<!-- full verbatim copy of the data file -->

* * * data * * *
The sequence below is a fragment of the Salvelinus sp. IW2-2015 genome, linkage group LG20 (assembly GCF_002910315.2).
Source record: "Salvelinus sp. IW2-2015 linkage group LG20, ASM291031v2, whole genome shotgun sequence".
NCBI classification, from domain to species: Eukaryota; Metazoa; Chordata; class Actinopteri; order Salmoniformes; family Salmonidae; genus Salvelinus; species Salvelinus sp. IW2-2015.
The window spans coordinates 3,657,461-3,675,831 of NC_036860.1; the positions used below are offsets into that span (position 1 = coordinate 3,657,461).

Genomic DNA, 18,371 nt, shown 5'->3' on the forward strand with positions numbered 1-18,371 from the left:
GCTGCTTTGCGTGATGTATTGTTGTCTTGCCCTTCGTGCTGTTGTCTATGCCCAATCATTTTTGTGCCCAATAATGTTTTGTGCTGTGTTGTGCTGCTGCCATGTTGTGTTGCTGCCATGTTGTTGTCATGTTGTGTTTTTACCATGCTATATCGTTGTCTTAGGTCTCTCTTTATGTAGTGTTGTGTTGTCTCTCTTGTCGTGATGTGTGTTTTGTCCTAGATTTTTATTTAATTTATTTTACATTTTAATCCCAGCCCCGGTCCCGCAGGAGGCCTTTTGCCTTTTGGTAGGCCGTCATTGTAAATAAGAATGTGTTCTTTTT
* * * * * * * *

The sequence below is a fragment of the Salvelinus sp. IW2-2015 genome, linkage group LG20 (assembly GCF_002910315.2).
Source record: "Salvelinus sp. IW2-2015 linkage group LG20, ASM291031v2, whole genome shotgun sequence".
NCBI classification, from domain to species: Eukaryota; Metazoa; Chordata; class Actinopteri; order Salmoniformes; family Salmonidae; genus Salvelinus; species Salvelinus sp. IW2-2015.
The window spans coordinates 3,657,461-3,675,831 of NC_036860.1; the positions used below are offsets into that span (position 1 = coordinate 3,657,461).

Genomic DNA, 18,371 nt, shown 5'->3' on the forward strand with positions numbered 1-18,371 from the left:
GCTGCTTTGCGTGATGTATTGTTGTCTTGCCCTTCGTGCTGTTGTCTATGCCCAATCATTTTTGTGCCCAATAATGTTTTGTGCTGTGTTGTGCTGCTGCCATGTTGTGTTGCTGCCATGTTGTTGTCATGTTGTGTTTTTACCATGCTATATCGTTGTCTTAGGTCTCTCTTTATGTAGTGTTGTGTTGTCTCTCTTGTCGTGATGTGTGTTTTGTCCTAGATTTTTATTTAATTTATTTTACATTTTAATCCCAGCCCCGGTCCCGCAGGAGGCCTTTTGCCTTTTGGTAGGCCGTCATTGTAAATAAGAATGTGTTCTTTTT